And it’s not just the media that’s up in arms: The report has been cited by politicians and anti-tobacco advo­cates calling for stricter regulations and higher taxes on OTP. The CDC’s claim in part prompted Rep. Henry Waxman (D-Calif.) to write a letter urging the FDA to assert jurisdiction under cigars and pipe tobacco, proclaiming that “forceful and timely intervention by FDA can stop the tobacco companies from exploiting loopholes and endangering our youth.”

While the concept that Big Tobacco is using federal loopholes to lure cigarette smokers to lower-priced products may be appealing to the media and anti-tobacco advocates, many individuals who are actually in the business of cigars, RYO and OTP have questioned the legitimacy of such claims—particularly the lack of evidence the CDC presented to link the decrease in cigarettes to the increase in cigars and loose tobacco.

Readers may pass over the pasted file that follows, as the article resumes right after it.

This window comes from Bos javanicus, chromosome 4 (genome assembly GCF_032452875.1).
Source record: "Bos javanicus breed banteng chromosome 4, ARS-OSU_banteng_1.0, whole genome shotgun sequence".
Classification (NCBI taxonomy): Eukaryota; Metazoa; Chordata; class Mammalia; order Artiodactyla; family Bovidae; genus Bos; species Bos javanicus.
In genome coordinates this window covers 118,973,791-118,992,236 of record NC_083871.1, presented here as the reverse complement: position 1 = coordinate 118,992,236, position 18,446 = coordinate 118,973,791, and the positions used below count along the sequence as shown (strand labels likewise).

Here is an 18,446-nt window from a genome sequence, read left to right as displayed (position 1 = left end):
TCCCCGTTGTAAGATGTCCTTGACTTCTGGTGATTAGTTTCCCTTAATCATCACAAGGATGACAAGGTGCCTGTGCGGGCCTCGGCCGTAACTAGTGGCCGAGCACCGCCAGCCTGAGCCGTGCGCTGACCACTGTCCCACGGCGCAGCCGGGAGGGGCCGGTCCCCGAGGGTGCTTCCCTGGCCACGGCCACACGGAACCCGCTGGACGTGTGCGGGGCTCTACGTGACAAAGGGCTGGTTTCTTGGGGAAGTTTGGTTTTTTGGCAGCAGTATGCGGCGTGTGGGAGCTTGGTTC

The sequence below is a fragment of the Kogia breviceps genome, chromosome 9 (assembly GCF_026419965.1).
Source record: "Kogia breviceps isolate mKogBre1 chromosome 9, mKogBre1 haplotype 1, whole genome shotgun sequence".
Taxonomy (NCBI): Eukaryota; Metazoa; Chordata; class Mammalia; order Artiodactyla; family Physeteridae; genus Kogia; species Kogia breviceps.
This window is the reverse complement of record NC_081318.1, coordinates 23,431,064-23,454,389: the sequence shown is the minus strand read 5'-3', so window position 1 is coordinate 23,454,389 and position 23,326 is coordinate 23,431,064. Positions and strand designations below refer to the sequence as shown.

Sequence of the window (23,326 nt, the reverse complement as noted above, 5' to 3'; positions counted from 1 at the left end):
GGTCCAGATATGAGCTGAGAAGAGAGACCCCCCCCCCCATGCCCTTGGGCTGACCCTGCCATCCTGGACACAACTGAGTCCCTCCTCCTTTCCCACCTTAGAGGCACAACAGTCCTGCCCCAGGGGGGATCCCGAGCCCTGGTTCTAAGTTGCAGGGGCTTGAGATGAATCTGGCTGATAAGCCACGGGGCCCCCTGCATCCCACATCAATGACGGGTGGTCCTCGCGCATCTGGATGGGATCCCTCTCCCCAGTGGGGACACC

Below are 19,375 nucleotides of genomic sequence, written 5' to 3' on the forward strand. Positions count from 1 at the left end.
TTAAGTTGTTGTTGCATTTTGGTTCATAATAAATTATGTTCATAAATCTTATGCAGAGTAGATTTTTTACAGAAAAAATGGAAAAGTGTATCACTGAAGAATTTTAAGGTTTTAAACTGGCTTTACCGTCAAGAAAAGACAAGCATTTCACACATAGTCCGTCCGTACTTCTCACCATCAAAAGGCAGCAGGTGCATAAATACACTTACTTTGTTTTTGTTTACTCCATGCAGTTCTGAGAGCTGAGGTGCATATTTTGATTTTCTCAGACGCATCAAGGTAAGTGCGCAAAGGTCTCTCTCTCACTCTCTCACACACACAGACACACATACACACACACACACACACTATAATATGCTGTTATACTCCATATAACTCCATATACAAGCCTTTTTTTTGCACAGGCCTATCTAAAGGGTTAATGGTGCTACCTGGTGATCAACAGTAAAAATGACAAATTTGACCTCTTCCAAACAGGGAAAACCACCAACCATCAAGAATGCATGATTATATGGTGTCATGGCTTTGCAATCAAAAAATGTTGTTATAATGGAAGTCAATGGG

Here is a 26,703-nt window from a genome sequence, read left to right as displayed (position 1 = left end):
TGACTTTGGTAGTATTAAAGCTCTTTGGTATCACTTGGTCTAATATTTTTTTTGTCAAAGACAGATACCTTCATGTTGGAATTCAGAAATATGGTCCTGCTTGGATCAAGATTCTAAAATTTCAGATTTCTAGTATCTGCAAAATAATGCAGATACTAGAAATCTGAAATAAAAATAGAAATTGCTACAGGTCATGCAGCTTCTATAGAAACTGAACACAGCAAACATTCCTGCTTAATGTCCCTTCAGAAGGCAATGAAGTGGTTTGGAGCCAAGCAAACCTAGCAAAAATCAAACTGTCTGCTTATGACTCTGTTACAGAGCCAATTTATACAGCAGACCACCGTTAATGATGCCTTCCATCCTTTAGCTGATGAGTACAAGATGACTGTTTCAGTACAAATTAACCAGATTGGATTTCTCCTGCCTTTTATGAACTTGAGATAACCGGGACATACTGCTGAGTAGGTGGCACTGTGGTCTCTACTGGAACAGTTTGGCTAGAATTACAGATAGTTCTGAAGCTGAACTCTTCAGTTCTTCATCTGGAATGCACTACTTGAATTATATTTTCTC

“When you take a look at the report, it’s basically regurgitating unit and dollar growth and trying to link that up with taxes,” says Paul Marquardt, vice presi­dent of marketing for Phoenix-based Prime Time International. While the company admits recent category gains might not be completely unrelated to cost, Marquardt says, “Ninety-nine per­cent of what we’re talking about here is unrelated to the tax and has a lot more to do with consumers in general.”